In less than a week, al Qaeda in the Islamic Maghreb (AQIM), al Qaeda's official branch in North Africa, has launched three attacks in central Mali. The attacks, which left a total of eight dead, signal a both a sharp increase in violence as well as new operational trends for AQIM in Mali.
On Jan. 5, AQIM attacked the town of Nampala near the Mauritanian border (see map above). The attack, which nearly lasted for about seven hours according to Reuters,killed seven Malian troops. The militants were forced to retreat after the Malian army sent reinforcements to the town. But, that didn't stop AQIM. Just two days later, AQIM attacked the town of Dioura just south of Nampala. The militants were forced to retreat, but killed one civilian before doing so. The next day, AQIM attacked a Malian military base in Teninkou which is south of the two aforementioned towns. This attack was said to be a probing attack to test the response of the Malian military. If the response wasn't strong enough for AQIM, it could possible a new attack on the base could be imminent.
It would appear that AQIM is regrouping and refocusing on central Mali, after being forced out of the center and into the north (and eventually all the major cities in the north) in 2013. The jihadist group appears to have came up with a new strategy for the center. They aren't looking to regain any territory, but instead are looking to repeatedly launch attacks against Malian forces. Indeed, they are looking to do these "mosquito bite" attacks beforeescaping into Wagadou Forest near the Mauritanian border. AQIM has pursued a similar strategy in the past before being kicked out of the forest by Malian and Mauritanian forces in 2011.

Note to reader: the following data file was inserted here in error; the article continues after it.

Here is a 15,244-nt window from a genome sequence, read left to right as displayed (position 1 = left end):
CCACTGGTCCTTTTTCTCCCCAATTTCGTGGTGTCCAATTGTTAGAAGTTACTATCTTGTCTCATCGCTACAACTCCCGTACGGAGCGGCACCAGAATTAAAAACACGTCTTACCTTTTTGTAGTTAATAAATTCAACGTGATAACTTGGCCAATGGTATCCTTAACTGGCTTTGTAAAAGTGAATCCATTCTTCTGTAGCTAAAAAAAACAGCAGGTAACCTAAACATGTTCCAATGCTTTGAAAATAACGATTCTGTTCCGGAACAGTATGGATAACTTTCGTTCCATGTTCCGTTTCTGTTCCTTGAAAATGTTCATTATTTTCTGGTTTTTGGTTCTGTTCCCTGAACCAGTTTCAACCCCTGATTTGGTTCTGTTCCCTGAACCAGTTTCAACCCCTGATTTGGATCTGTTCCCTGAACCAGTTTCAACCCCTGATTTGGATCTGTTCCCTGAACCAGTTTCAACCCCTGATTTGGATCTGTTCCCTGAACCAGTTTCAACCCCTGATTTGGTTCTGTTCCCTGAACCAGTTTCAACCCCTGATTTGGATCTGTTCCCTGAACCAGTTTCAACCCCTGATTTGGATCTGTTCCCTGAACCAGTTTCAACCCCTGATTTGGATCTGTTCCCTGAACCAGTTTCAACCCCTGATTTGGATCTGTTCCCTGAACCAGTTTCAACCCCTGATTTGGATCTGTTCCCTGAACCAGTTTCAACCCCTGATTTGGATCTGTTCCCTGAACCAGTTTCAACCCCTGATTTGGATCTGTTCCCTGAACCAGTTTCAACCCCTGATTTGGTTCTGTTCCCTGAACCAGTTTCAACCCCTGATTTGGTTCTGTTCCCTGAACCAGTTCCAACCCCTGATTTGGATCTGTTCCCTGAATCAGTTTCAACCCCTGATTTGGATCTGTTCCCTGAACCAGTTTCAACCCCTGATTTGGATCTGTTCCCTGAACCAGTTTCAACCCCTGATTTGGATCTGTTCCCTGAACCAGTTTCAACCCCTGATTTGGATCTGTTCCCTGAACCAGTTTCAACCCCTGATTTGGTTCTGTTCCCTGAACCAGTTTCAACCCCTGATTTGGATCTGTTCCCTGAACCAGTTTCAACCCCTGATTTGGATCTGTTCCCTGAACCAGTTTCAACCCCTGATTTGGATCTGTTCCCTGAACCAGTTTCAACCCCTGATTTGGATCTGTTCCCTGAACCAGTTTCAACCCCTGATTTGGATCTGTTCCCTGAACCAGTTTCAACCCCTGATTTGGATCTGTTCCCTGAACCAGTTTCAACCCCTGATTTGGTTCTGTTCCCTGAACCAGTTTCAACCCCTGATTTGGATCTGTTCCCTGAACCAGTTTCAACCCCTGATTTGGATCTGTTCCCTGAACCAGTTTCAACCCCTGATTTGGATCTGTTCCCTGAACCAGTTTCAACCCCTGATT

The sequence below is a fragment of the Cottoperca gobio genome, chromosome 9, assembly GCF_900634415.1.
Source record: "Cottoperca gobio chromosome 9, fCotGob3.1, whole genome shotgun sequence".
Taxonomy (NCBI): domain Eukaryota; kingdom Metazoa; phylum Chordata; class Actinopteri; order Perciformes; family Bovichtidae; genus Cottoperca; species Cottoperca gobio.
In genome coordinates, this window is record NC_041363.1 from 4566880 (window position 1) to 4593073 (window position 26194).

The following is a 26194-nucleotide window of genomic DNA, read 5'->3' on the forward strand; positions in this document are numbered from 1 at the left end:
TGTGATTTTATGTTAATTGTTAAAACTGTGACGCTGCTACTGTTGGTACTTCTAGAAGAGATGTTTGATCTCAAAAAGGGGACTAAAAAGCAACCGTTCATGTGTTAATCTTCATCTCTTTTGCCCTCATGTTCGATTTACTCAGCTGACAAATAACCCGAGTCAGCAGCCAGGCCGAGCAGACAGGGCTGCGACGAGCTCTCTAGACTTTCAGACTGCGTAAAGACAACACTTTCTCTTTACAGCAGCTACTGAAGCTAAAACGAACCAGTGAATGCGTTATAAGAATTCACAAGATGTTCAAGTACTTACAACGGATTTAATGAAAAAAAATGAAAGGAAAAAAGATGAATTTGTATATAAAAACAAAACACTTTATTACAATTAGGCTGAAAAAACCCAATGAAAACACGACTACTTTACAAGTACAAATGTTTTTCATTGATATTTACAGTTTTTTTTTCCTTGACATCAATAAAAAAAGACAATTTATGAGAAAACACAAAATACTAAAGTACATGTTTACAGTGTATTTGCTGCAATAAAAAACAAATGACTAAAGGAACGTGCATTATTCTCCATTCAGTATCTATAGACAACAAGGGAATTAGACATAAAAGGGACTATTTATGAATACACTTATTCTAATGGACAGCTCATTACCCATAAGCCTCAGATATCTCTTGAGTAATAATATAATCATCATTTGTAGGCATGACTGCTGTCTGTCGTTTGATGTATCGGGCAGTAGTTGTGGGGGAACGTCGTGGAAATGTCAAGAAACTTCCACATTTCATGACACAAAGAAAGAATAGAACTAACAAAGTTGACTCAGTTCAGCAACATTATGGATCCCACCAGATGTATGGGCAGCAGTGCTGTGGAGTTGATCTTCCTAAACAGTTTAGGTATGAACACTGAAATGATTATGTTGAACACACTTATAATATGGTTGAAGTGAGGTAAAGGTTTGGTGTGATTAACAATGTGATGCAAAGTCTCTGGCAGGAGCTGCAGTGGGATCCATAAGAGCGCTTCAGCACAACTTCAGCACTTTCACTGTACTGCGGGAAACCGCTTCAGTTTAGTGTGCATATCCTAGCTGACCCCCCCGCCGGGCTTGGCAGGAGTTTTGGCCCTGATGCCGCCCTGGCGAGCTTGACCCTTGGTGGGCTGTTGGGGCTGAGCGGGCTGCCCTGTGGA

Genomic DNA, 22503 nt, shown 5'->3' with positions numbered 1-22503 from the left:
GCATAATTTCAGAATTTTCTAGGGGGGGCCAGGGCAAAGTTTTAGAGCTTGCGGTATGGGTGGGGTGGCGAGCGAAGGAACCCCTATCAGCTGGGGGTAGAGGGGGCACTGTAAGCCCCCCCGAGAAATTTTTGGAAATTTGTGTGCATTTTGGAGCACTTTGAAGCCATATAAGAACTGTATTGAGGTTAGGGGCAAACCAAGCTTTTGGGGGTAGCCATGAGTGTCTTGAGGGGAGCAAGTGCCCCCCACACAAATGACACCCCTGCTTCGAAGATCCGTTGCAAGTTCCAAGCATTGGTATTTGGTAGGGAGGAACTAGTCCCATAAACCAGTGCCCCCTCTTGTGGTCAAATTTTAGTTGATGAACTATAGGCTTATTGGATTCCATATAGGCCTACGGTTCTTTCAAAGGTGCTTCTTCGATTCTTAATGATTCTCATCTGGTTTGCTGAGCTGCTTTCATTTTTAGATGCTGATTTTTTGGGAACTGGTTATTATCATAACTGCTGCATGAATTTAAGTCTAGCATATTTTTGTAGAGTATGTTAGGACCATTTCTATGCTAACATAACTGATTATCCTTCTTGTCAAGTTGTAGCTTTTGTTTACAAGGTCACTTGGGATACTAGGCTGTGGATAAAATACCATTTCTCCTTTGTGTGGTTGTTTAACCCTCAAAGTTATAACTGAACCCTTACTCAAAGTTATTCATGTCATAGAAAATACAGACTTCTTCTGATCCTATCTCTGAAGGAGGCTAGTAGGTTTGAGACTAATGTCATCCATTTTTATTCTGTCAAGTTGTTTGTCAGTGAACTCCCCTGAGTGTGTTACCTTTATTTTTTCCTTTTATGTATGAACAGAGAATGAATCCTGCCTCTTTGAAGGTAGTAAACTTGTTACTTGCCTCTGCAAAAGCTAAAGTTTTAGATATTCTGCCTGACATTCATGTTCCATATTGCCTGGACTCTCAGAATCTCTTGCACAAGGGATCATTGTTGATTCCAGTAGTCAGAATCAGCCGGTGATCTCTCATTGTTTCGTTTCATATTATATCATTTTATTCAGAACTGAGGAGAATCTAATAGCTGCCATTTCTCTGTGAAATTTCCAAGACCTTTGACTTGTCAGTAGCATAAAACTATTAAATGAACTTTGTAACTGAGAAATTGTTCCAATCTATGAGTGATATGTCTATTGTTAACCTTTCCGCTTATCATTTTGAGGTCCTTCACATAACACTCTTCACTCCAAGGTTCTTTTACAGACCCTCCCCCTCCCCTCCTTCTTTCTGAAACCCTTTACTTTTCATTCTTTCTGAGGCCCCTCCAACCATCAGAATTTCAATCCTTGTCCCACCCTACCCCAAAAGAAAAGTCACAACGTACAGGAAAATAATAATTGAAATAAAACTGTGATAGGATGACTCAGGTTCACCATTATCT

It is likely this will continue until Malian and allied forces can regroup and administer appropriate security measures to rid AQIM of a safe haven in the forest. According to Mali Jet, Malian reinforcements are already being sent to area; however, it is unknown if they plan on an operation for the forest. Mali Jet did quote a Malian official who said that a new strategy will be coming in the near future.
Attacks by other al Qaeda groups
Al Murabitoon, the alliance between Mokhtar Belmokhtar's al Mulathameen Brigade and Ahmed el Tilemsi's faction of the Movement for Oneness and Jihad in West Africa (MUJAO), has also conducted several attacks in the past week. The first attack was on Jan. 3 in which several fighters on motorcycles ambushed a Tuareg leader and his son, killing them both. On Jan. 4, six Nigerian peacekeepers were wounded after hitting an IED on the Menaka-Ansongo axis.
On Jan. 6, the UN was targeted by an IED in Gao. While three days later, the nearby town of Ansongo was hit with rocket fire; al Murabitoon has claimed both attacks. Also on Jan. 9, seven Senegalese peackeepers were wounded near Kidal after running over an IED. No group has claimed responsibility, but Ansar Dine,the local wing of AQIM, has been accused of laying most mines and IED's in the Kidal region.
The sharp uptick in violence in 2015 suggests the jihadists in Mali have stepped up their operations against the French-led counterterrorism mission. How long this uptick will last remains to be seen.